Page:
"The wheel is come full circle," wrote Shakespeare in "King Lear." The bard did not have the bicycle in mind when he penned this verse, but, in a roundabout way, it applies.
From aristocrat's toy, to mass transportation, to child's plaything: The bicycle's place in Western society has gone through one full circle already. Now it appears on the verge of another major swing. The rising cost of gasoline , environmental concern, and a desire for exercise are driving an increasing number of Americans out of the driver's seat of their automobiles and onto the narrow saddle of a modern 10-speed.
Since 1972, bicycles have been outselling automobiles in the United States. There are currently an estimated 90 million bicycles in the nation. What began eight years ago as a popular fad now shows signs of becoming a major change in lifestyle. "Bicycles," begins an article on this subject in the May issue of Quest magazine, "like wood stoves, solar panels, and save-the-whale stickers, are loadstones of new directions, barometers of social pressure."
In a recent study by World Watch Institute on the future of the automobile, the researchers concluded, "As governments begin to focus on energy-conserving yet convenient alternatives to the automobile, the bicycle must be placed near the head of the list.Requiring no petroleum-based fuel, and nearly as fast as the car for short urban trips, the bicycle's attraction is obvious."
This appears to be happening. Percolating through the bureaucratic channels of the US Department of Transportation (DOT) are the outlines of a program to promote bicycle use in the United States. The DOT may require cities borrowing federal money for mass transit systems to provide facilities for bicycles. And there is an internal debate going on over whether federal money should be specifically earmarked for construction of bikeways.
At the same time, from sunny Davis, Calif., to the gray, stone canyons of Gotham City, community leaders are taking the bicycle more seriously -- establishing bike lanes and bike paths, setting bicycle education programs for the cyclist and driver alike.
Katie Moran of the Mountain Bicycle Association here has conducted a number of studies on bicycle usage and potential energy savings for the DOT. "We found that about 14 million Americans ride daily. Of these, about 470,000 are commuters," Miss Moran says. These regular pedalers save the US about 360 million gallons of gasoline a year. "With a serious effort the number of bicycle commuters could be increased by 1 million to 2 million by 1985 with a resulting energy savings of 670 to 1,000 million gallons per year," she adds.
Of course, the ultimate potential for the bicycle is far greater. If three-quarters of the owners of those 90 million bicycles used them to commute to work only half the time, the resulting savings would be roughly 71 million gallons of gas a day, more than 75 percent of the gasoline the US imported in 1979.
"The greatest obstacle to increased bicycle use is the lack of confidence on the part of the individual and lack of information on the part of institutions," Miss Moran says. A somewhat startling statistic indicates cyclists' lack of knowledge: Bicycle manufacturers estimate that as many as 80 percent of the 10 -speed bicycles in the US have never been shifted.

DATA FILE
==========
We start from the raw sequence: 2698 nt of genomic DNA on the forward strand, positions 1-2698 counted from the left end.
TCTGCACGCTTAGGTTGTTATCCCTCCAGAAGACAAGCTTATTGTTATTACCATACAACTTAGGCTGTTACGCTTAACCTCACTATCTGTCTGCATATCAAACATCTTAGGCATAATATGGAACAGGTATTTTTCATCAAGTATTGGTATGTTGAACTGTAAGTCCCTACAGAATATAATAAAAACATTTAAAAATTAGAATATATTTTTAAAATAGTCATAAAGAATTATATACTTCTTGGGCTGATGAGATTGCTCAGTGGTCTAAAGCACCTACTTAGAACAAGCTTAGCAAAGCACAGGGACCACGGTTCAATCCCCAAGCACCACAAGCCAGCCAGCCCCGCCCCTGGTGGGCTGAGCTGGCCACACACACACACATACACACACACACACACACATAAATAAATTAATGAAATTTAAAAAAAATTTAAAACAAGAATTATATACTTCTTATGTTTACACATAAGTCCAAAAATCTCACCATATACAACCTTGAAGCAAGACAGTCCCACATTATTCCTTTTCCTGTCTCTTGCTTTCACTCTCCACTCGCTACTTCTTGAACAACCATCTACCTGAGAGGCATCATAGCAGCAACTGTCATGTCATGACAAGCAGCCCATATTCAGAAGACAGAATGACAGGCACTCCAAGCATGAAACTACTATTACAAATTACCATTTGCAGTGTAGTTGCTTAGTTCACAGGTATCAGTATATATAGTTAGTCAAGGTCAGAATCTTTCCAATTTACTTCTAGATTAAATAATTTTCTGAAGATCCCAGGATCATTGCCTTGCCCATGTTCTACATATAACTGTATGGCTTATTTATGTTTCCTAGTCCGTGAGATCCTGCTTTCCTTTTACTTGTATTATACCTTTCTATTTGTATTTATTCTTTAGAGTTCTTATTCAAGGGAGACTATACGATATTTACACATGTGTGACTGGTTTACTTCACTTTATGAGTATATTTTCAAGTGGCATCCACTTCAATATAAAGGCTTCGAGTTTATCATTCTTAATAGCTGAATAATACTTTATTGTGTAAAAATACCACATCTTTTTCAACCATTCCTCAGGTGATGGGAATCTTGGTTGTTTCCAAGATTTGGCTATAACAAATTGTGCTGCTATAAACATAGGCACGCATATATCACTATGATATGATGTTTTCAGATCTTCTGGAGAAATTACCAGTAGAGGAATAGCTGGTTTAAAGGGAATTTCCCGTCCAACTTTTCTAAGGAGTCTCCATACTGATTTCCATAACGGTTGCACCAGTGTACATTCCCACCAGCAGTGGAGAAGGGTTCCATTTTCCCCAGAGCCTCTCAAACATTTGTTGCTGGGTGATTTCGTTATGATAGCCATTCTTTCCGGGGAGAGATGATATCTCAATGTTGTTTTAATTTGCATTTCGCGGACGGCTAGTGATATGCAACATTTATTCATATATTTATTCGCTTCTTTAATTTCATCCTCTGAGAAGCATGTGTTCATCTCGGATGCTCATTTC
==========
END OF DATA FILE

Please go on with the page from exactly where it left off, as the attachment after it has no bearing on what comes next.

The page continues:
A related problem is lack of knowledge on the part of motorists. Many cyclists report frequent examples of hostility on the part of motorists. Much of this has to do with the fact that the motorists are not familiar with bicycles and are afraid they may hurt the cyclists. This fear can be transformed into hostility in an unexpected encounter. Also contributing to a strained relationship are the liberties some bicyclers take with traffic laws, particularly running red lights, Miss Moran says.
Safety is a major issue concerning bicycles. "No matter how much energy it conserves, no matter how much pollution it eliminates, people are not going to ride bicycles if they think they are not safe," points out Thomas O'Hara, director of the Mountain Bicycle Association.
While this is a real problem, it has been exaggerated to a certain extent. The Consumer Product Safety Commission more than a year ago rated the bicycle as the most hazardous product in the US. "But in coming to this conclusion they weighed accidents to children much heavier than those to adults," Miss Moran says. As a result, the rating does not speak directly to the risks which an adult bicycler takes.
Statistically, bicycling is much more dangerous for children than for adults. As a result, Miss Moran says she believes states soon will begin licensing bicycle riders. Children below a certain age will be required to take a competency test before they will be allowed to ride.
Last year, 900 US cyclists were killed. This translates into a significantly higher fatality rate per mile traveled than that for automobiles. However, studies have shown that 70 to 80 percent of these accidents either were caused by negligence on the part of the cyclist or, if the cyclist had been alert or experienced, could have been avoided.
"As a result, we are focusing on education," Mr. O'Hara explains. The organization recently received $219,000 from the Gates Corporation, whose president is an avid cyclist, to put together an educational program on bicycling. The presentations will be tailored to elementary school, high school , college, and adult levels. Besides safety and rider skills, the program will cover how to purchase the right bicycle, the correct clothing to wear, and repair and maintenance.